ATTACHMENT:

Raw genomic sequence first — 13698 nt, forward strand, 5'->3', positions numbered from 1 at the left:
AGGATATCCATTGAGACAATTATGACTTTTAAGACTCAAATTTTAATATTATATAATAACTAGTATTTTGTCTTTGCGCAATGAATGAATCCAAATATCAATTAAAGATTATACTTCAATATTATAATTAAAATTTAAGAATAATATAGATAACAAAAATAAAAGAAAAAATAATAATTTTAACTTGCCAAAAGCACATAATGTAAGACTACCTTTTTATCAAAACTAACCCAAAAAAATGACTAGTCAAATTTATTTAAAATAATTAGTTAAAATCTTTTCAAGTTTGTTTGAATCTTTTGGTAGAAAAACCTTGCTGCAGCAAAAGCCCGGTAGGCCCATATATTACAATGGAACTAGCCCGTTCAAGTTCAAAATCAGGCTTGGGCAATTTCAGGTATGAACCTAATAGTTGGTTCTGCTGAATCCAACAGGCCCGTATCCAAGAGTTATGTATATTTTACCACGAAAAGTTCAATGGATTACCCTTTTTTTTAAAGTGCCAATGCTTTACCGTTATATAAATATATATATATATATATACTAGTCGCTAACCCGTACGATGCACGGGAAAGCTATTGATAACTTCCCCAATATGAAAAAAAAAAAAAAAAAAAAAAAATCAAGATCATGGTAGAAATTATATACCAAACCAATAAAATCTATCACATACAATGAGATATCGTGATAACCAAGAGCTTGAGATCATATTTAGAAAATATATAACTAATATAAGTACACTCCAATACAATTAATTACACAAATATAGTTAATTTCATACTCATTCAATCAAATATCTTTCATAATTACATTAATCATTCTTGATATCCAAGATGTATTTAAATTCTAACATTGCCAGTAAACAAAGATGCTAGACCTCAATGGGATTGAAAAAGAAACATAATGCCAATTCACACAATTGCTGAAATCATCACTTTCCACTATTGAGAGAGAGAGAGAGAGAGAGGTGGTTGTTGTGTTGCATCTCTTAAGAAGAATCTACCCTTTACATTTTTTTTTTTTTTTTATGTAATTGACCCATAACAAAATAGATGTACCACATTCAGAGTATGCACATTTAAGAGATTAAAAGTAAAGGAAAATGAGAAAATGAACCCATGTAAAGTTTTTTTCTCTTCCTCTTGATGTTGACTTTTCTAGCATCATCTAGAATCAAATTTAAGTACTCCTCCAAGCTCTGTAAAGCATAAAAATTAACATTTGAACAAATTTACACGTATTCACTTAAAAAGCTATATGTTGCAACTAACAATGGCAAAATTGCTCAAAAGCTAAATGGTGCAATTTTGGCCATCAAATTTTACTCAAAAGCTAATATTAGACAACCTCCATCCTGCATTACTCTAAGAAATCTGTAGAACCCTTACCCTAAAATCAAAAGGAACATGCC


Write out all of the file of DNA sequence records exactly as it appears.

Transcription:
Raw genomic sequence first — 13698 nt, forward strand, 5'->3', positions numbered from 1 at the left:
AGGATATCCATTGAGACAATTATGACTTTTAAGACTCAAATTTTAATATTATATAATAACTAGTATTTTGTCTTTGCGCAATGAATGAATCCAAATATCAATTAAAGATTATACTTCAATATTATAATTAAAATTTAAGAATAATATAGATAACAAAAATAAAAGAAAAAATAATAATTTTAACTTGCCAAAAGCACATAATGTAAGACTACCTTTTTATCAAAACTAACCCAAAAAAATGACTAGTCAAATTTATTTAAAATAATTAGTTAAAATCTTTTCAAGTTTGTTTGAATCTTTTGGTAGAAAAACCTTGCTGCAGCAAAAGCCCGGTAGGCCCATATATTACAATGGAACTAGCCCGTTCAAGTTCAAAATCAGGCTTGGGCAATTTCAGGTATGAACCTAATAGTTGGTTCTGCTGAATCCAACAGGCCCGTATCCAAGAGTTATGTATATTTTACCACGAAAAGTTCAATGGATTACCCTTTTTTTTAAAGTGCCAATGCTTTACCGTTATATAAATATATATATATATATATACTAGTCGCTAACCCGTACGATGCACGGGAAAGCTATTGATAACTTCCCCAATATGAAAAAAAAAAAAAAAAAAAAAAAATCAAGATCATGGTAGAAATTATATACCAAACCAATAAAATCTATCACATACAATGAGATATCGTGATAACCAAGAGCTTGAGATCATATTTAGAAAATATATAACTAATATAAGTACACTCCAATACAATTAATTACACAAATATAGTTAATTTCATACTCATTCAATCAAATATCTTTCATAATTACATTAATCATTCTTGATATCCAAGATGTATTTAAATTCTAACATTGCCAGTAAACAAAGATGCTAGACCTCAATGGGATTGAAAAAGAAACATAATGCCAATTCACACAATTGCTGAAATCATCACTTTCCACTATTGAGAGAGAGAGAGAGAGAGAGGTGGTTGTTGTGTTGCATCTCTTAAGAAGAATCTACCCTTTACATTTTTTTTTTTTTTTTATGTAATTGACCCATAACAAAATAGATGTACCACATTCAGAGTATGCACATTTAAGAGATTAAAAGTAAAGGAAAATGAGAAAATGAACCCATGTAAAGTTTTTTTCTCTTCCTCTTGATGTTGACTTTTCTAGCATCATCTAGAATCAAATTTAAGTACTCCTCCAAGCTCTGTAAAGCATAAAAATTAACATTTGAACAAATTTACACGTATTCACTTAAAAAGCTATATGTTGCAACTAACAATGGCAAAATTGCTCAAAAGCTAAATGGTGCAATTTTGGCCATCAAATTTTACTCAAAAGCTAATATTAGACAACCTCCATCCTGCATTACTCTAAGAAATCTGTAGAACCCTTACCCTAAAATCAAAAGGAACATGCC